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Old 12-07-2006, 05:50 PM   #11
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Sorry about not answering sooner. I had to dash out for a bit. I only suggested butter for flavor, no other reason. Oil is fine.

You have got the perfect advice from these three fine gentlemen, so I have nothing further to add.

skilletlicker, you made me ROFL with the burnt tongue and the other "bad things". Thanks!
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Old 12-07-2006, 05:51 PM   #12
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There is one area where GW and I disagree. That's about when you should add the oil to the pan. GW says to add the oil after the pan reaches temperature. Then you wait for the oil to get hot before you add the food.

I say you can add the oil to a cold pan and heat them to temperature together. I have performed tests in my kitchen that prove to me that there is no difference. The food doesn't know what temperature the pan was when the oil was added.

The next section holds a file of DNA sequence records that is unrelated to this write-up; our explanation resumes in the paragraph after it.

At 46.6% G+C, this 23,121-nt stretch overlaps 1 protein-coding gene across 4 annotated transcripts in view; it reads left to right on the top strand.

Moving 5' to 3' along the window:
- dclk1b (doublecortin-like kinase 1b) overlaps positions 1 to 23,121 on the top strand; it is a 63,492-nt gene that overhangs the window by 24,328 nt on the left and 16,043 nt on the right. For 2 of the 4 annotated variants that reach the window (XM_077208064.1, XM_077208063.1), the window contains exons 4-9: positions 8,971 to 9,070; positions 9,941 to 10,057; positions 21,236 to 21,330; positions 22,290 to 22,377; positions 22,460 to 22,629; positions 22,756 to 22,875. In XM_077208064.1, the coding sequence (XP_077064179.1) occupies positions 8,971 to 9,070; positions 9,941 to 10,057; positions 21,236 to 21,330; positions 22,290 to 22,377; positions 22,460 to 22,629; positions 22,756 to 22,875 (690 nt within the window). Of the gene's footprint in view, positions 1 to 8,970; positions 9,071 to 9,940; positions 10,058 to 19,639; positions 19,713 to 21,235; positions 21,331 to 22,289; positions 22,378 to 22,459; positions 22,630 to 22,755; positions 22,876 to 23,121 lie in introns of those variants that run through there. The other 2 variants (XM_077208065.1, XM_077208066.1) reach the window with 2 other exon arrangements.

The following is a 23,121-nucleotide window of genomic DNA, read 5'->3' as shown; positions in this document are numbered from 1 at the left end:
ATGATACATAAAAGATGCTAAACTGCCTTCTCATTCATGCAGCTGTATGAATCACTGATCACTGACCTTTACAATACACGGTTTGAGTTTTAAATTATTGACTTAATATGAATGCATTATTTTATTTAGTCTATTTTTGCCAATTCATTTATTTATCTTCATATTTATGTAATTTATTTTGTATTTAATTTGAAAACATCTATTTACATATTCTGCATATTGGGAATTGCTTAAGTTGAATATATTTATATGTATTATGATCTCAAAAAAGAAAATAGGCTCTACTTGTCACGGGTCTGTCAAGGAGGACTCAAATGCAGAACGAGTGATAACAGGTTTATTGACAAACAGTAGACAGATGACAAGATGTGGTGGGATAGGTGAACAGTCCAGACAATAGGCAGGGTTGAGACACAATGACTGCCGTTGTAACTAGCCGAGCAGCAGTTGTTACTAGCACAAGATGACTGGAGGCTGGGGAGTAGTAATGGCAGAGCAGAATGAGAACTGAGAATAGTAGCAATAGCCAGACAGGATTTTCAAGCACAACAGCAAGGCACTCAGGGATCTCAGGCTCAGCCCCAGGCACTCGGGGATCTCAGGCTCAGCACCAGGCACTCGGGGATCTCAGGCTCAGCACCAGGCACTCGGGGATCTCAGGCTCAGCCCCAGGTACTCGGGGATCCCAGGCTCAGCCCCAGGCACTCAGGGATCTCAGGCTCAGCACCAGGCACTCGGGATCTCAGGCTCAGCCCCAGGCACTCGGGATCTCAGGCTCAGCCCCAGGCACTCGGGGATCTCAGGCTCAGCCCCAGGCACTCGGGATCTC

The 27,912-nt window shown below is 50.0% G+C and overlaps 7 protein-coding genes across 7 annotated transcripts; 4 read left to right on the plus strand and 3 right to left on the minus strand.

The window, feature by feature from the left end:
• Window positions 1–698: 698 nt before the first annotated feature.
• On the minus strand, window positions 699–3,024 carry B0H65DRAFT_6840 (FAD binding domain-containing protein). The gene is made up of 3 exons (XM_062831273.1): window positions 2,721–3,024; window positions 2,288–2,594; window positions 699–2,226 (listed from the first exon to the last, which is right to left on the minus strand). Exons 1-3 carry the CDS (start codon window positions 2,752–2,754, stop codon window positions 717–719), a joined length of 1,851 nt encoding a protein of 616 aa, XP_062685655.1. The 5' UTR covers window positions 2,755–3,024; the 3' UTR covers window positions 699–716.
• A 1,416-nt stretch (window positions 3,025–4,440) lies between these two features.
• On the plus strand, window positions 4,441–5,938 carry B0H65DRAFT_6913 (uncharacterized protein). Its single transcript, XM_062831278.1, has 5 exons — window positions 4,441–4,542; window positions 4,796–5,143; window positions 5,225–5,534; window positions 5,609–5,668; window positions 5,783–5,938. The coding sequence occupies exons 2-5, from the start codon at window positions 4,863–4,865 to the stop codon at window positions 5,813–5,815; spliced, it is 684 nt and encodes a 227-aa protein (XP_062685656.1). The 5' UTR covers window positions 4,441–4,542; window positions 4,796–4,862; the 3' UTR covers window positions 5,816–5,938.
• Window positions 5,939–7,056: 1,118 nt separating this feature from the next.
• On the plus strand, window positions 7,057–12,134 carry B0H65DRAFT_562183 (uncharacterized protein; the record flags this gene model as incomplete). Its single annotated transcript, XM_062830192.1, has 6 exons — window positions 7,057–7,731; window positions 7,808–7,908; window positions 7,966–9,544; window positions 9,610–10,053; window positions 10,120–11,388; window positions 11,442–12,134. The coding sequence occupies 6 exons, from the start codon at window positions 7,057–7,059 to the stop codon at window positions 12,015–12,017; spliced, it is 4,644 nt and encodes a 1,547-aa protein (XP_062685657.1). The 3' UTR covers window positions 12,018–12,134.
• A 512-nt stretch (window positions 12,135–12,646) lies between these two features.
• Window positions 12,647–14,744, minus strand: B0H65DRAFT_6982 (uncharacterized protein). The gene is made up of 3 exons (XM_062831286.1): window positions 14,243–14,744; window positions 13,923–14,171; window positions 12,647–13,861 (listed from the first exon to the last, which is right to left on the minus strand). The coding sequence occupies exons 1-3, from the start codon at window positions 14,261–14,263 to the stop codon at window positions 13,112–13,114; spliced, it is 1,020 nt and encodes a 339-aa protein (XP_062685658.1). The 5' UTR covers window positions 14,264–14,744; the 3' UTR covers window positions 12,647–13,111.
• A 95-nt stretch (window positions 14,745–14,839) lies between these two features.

Bottom line, both the pan and the oil must be hot before the food is added.

You decide which version of the truth you will follow.

GW, your turn.
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Old 12-07-2006, 06:40 PM   #13
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Alix: thanks for the help.

Andy: the "care" pamphlet that came with my fry pan said to add the oil to the cold pan, so that's what I did when I cooked the fish. I agree with you, it doesn't seem like it should matter when the oil is added.

GW: I just fried some chicken tenders for lunch and they came out great! Wonderful browning and perfectly tender and juicy. I added the oil in after the pan was hot and it worked out nicely!